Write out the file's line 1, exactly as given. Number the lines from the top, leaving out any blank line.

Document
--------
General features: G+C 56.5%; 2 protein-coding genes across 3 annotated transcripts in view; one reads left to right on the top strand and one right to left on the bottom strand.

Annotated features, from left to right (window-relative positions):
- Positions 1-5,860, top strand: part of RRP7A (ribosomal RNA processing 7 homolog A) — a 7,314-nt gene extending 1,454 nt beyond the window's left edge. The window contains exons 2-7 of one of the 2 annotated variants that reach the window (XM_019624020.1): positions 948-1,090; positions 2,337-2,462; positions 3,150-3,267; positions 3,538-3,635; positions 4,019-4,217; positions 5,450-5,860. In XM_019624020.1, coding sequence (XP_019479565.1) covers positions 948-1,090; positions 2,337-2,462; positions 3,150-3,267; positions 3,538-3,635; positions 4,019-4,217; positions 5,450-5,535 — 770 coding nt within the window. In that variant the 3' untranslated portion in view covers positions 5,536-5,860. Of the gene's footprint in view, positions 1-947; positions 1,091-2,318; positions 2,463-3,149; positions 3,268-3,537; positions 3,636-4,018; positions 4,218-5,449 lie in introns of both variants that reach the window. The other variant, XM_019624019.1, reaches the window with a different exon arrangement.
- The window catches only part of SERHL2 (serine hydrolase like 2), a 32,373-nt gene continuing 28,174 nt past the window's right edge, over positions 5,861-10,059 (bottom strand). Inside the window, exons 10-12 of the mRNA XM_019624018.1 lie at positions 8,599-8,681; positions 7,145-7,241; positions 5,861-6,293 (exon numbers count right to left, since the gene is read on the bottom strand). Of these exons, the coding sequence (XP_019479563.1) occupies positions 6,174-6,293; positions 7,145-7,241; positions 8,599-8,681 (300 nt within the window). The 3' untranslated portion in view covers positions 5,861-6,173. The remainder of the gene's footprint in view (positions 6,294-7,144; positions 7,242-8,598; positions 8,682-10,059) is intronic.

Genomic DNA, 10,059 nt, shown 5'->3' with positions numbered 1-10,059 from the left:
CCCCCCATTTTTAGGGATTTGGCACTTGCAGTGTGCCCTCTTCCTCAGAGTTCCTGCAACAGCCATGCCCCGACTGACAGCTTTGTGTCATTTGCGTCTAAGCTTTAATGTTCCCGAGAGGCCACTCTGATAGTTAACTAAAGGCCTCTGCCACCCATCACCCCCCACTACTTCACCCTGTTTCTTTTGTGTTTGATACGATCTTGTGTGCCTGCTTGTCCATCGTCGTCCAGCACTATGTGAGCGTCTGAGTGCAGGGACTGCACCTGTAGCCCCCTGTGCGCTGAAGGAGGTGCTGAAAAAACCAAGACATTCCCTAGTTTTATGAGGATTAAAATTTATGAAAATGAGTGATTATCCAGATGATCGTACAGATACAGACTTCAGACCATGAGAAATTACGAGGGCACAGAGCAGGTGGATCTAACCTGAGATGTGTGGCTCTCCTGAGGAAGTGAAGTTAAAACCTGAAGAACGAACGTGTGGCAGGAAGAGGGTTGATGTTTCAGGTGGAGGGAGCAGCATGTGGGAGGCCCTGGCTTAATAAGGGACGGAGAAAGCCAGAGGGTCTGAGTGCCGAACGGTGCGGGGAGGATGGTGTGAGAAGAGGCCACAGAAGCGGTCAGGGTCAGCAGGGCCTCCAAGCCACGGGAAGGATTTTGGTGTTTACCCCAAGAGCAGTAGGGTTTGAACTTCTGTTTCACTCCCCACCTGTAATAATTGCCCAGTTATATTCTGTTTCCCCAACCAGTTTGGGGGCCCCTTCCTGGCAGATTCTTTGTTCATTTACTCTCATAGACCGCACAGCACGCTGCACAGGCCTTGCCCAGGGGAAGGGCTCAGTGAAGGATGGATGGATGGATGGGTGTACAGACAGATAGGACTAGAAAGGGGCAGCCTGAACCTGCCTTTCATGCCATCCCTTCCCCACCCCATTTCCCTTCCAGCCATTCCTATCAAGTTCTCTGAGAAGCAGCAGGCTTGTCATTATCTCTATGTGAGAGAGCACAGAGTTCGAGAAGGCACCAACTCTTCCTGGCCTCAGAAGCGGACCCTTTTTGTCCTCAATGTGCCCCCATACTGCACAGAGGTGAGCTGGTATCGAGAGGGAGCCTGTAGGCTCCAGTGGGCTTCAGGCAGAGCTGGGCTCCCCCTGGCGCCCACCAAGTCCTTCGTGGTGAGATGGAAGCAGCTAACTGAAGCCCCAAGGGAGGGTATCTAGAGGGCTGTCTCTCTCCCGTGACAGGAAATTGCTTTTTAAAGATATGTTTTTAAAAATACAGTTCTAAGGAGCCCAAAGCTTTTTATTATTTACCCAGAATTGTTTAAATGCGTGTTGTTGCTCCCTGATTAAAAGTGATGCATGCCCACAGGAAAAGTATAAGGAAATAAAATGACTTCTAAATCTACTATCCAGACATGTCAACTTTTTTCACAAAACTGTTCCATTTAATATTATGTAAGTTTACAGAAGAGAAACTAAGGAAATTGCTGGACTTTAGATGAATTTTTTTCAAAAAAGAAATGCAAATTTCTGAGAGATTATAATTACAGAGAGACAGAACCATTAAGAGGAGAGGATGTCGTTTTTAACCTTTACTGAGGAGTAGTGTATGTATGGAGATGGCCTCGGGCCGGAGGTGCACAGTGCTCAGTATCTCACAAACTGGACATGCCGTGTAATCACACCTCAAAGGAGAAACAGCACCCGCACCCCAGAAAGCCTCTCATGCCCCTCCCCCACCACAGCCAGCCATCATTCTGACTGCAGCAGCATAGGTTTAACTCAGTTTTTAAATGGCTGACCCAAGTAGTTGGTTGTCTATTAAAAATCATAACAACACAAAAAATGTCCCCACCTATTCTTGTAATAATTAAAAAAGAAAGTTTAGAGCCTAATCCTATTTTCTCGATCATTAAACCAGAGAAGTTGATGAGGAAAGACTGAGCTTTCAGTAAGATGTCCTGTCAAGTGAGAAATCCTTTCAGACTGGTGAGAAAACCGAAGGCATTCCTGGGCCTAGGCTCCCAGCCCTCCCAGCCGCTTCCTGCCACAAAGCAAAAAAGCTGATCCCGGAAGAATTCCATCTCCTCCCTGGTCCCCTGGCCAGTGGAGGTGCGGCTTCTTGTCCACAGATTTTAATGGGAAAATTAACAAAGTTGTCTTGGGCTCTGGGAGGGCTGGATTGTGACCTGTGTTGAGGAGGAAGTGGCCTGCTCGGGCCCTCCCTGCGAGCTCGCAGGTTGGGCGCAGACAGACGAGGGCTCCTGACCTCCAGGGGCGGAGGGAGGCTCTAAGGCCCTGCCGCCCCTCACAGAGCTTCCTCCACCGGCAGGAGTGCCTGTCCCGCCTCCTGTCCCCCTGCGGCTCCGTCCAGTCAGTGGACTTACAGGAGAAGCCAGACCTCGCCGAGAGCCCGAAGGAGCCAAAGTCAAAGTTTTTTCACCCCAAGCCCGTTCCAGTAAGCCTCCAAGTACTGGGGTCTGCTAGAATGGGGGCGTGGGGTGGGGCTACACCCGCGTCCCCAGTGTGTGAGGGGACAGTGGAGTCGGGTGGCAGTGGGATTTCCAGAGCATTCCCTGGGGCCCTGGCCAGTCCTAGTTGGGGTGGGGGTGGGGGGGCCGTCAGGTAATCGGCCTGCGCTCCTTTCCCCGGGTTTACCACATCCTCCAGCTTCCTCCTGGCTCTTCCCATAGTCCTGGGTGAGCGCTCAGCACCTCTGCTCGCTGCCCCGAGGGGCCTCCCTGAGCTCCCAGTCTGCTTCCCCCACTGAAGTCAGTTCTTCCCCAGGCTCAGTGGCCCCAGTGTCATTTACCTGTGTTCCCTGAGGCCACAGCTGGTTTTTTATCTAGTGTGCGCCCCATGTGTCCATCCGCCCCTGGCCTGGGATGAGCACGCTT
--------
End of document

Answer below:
General features: G+C 56.5%; 2 protein-coding genes across 3 annotated transcripts in view; one reads left to right on the top strand and one right to left on the bottom strand.